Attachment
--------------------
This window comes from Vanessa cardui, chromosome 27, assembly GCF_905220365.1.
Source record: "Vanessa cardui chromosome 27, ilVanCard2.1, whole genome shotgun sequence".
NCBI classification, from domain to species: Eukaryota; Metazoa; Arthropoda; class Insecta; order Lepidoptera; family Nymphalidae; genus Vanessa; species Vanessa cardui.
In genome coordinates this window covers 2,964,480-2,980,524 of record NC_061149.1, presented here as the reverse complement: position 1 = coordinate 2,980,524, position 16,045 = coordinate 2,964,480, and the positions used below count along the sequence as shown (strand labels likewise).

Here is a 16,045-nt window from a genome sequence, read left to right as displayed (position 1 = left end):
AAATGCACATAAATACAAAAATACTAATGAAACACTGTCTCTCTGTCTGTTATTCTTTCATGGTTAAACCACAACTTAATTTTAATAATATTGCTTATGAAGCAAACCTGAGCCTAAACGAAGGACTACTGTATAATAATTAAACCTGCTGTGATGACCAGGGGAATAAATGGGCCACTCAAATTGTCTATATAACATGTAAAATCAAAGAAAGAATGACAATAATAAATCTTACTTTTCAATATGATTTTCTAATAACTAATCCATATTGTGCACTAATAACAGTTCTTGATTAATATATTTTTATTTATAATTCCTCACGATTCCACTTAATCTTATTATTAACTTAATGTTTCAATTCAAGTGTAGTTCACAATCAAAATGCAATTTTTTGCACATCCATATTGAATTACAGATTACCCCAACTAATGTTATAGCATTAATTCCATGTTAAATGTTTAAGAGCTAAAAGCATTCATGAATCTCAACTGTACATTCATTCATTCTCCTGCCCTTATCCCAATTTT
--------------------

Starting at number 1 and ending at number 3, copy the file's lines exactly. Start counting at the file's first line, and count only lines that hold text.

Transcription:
This window comes from Vanessa cardui, chromosome 27, assembly GCF_905220365.1.
Source record: "Vanessa cardui chromosome 27, ilVanCard2.1, whole genome shotgun sequence".
NCBI classification, from domain to species: Eukaryota; Metazoa; Arthropoda; class Insecta; order Lepidoptera; family Nymphalidae; genus Vanessa; species Vanessa cardui.